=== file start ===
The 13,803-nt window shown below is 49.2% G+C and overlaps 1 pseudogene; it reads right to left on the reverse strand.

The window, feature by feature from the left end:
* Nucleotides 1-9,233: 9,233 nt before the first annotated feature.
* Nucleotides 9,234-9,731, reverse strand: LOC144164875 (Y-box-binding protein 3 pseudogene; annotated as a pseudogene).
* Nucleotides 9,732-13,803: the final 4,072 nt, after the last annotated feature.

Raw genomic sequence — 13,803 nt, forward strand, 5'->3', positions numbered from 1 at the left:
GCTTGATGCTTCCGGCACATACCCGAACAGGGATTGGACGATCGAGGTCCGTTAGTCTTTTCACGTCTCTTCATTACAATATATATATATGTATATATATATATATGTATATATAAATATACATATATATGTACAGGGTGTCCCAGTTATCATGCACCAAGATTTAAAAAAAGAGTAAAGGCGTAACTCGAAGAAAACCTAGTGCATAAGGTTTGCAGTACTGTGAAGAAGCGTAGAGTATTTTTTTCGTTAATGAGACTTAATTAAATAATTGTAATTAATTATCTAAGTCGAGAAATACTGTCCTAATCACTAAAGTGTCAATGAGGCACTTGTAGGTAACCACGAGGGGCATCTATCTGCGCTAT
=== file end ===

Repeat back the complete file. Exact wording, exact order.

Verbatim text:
The 13,803-nt window shown below is 49.2% G+C and overlaps 1 pseudogene; it reads right to left on the reverse strand.

The window, feature by feature from the left end:
* Nucleotides 1-9,233: 9,233 nt before the first annotated feature.
* Nucleotides 9,234-9,731, reverse strand: LOC144164875 (Y-box-binding protein 3 pseudogene; annotated as a pseudogene).
* Nucleotides 9,732-13,803: the final 4,072 nt, after the last annotated feature.

Raw genomic sequence — 13,803 nt, forward strand, 5'->3', positions numbered from 1 at the left:
GCTTGATGCTTCCGGCACATACCCGAACAGGGATTGGACGATCGAGGTCCGTTAGTCTTTTCACGTCTCTTCATTACAATATATATATATGTATATATATATATATGTATATATAAATATACATATATATGTACAGGGTGTCCCAGTTATCATGCACCAAGATTTAAAAAAAGAGTAAAGGCGTAACTCGAAGAAAACCTAGTGCATAAGGTTTGCAGTACTGTGAAGAAGCGTAGAGTATTTTTTTCGTTAATGAGACTTAATTAAATAATTGTAATTAATTATCTAAGTCGAGAAATACTGTCCTAATCACTAAAGTGTCAATGAGGCACTTGTAGGTAACCACGAGGGGCATCTATCTGCGCTAT